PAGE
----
Anemia is a condition in which the body does not have enough healthy red blood cells. Red blood cells provide oxygen to body tissues.
Other types of anemia include:
Although many parts of the body help make red blood cells, most of the work is done in the bone marrow. Bone marrow is the soft tissue in the center of bones that helps form all blood cells.
Most often healthy red blood cells last between 90 and 120 days. Parts of your body then remove old blood cells. A hormone called erythropoietin (epo) made in your kidneys signals your bone marrow to make more red blood cells.
Hemoglobin is the oxygen-carrying protein inside red blood cells. It gives red blood cells their red color. People with anemia do not have enough hemoglobin.
The body needs certain vitamins, minerals, and nutrients to make enough red blood cells. Iron, vitamin B12, and folic acid are three of the most important ones. The body may not have enough of these nutrients because:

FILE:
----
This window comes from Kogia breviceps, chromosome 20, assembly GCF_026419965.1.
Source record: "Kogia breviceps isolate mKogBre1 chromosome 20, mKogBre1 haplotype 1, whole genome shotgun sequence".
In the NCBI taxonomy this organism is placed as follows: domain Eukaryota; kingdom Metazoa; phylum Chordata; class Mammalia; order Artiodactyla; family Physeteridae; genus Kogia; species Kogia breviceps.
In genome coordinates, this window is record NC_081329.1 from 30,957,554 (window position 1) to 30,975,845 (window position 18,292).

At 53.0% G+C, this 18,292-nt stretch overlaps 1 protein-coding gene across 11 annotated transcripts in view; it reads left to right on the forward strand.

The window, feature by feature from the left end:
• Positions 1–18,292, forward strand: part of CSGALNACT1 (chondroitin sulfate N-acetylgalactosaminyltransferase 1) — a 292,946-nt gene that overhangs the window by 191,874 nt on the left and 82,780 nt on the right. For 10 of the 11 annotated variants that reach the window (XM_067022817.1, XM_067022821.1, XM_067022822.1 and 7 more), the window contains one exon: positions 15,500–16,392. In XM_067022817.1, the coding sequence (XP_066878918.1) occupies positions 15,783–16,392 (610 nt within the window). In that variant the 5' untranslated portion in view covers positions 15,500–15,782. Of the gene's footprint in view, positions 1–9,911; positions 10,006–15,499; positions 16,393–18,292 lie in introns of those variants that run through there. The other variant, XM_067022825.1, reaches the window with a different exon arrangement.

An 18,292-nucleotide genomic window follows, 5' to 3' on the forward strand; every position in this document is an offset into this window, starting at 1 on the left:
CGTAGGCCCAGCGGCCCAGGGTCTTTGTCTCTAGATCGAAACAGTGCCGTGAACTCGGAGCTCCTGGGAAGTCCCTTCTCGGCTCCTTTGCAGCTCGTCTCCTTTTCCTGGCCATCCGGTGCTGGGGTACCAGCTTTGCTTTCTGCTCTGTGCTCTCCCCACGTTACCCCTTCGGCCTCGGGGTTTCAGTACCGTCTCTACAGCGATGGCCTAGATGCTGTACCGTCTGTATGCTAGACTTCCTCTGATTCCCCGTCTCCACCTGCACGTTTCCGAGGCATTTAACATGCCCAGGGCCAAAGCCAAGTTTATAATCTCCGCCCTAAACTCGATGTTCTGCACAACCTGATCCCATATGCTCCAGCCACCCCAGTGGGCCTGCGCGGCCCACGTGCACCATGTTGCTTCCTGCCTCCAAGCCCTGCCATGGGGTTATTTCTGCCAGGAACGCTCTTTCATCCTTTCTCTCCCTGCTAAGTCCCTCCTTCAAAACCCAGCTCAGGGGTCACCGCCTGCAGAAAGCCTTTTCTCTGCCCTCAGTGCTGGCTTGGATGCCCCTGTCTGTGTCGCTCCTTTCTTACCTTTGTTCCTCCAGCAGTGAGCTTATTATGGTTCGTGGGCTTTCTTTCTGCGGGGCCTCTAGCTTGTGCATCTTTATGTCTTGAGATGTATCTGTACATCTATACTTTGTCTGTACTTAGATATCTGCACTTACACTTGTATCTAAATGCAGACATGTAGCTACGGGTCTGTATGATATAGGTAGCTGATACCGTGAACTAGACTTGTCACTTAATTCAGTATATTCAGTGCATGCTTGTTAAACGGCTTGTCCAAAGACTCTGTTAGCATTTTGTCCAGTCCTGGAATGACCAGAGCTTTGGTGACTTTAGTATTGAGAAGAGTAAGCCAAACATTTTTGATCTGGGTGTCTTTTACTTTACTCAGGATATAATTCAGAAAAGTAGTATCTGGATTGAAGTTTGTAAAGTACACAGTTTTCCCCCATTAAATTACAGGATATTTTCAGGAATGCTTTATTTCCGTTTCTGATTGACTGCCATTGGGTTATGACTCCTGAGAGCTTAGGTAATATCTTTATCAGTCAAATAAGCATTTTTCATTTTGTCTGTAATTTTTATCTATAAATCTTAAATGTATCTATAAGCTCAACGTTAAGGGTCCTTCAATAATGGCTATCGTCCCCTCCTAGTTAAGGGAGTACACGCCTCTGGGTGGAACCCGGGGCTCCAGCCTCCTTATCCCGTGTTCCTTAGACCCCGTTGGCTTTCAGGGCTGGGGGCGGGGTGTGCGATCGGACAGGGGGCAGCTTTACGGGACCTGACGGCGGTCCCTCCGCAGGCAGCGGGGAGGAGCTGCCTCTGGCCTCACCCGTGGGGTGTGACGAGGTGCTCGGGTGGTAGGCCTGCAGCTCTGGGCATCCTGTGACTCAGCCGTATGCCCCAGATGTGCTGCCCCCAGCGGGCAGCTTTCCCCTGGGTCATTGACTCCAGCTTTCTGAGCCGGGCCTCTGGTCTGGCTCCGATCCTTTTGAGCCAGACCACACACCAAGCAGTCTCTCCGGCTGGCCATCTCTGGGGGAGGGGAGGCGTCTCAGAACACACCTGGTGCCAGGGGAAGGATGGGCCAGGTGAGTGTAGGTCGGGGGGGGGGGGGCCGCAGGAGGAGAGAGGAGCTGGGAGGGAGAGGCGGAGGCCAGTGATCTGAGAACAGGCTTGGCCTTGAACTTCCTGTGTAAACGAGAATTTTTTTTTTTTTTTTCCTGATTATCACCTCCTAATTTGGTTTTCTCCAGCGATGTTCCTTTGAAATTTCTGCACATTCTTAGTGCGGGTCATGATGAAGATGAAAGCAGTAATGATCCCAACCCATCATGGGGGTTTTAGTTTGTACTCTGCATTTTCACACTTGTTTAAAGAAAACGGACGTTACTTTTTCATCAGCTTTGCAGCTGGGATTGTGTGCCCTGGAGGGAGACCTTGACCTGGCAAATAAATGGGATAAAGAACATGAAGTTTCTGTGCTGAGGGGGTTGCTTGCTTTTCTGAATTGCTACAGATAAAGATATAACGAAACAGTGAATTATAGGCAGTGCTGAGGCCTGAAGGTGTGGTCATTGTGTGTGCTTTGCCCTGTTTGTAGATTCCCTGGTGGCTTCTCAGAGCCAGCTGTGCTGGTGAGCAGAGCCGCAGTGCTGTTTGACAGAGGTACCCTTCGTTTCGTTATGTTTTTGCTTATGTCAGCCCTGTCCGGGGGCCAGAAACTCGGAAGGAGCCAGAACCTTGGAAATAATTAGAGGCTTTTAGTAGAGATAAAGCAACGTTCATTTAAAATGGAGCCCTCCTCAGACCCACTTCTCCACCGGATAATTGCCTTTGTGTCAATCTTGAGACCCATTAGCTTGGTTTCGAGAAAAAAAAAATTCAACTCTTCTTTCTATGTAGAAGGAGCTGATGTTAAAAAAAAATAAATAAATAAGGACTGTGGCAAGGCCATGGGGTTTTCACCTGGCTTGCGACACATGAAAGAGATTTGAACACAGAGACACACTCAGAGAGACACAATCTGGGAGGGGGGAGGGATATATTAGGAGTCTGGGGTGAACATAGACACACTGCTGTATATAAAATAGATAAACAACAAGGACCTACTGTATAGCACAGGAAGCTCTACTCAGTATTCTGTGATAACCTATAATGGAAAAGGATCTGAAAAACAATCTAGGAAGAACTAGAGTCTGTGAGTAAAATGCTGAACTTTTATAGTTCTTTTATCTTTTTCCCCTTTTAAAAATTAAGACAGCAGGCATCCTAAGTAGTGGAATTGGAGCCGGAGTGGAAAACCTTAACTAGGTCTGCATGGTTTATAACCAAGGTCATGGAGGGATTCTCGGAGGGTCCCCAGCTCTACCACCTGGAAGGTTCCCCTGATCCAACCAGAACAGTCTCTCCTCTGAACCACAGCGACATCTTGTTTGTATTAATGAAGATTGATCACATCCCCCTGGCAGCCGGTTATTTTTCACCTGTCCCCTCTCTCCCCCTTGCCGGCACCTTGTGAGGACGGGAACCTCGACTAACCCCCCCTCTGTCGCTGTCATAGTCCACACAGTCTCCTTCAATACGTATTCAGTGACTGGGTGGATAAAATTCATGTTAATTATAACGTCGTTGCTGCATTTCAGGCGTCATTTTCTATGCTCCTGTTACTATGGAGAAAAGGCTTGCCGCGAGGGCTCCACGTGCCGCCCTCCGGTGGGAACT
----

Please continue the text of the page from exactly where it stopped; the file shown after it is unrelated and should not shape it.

Possible causes of anemia include:
You may have no symptoms if the anemia is mild. If the problem develops slowly, symptoms that may occur first include:
If the anemia gets worse, symptoms may include:
Some types of anemia may have other symptoms.
The doctor will perform a physical examination, and may find:
Some types of anemia may cause other findings on a physical exam.
Blood tests used to diagnose some common types of anemia may include:
Other tests may be done to find medical problems that can cause anemia.
Treatment should be directed at the cause of the anemia, and may include:
Severe anemia can cause low oxygen levels in vital organs such as the heart, and can lead to a heart attack.
Call your health care provider if you have any symptoms of anemia, or any unusual bleeding.
Bunn HF. Approach to the anemias. In: Goldman L, Schafer AI, eds. Cecil Medicine. 24th ed. Philadelphia, Pa: Saunders Elsevier; 2011:chap 161.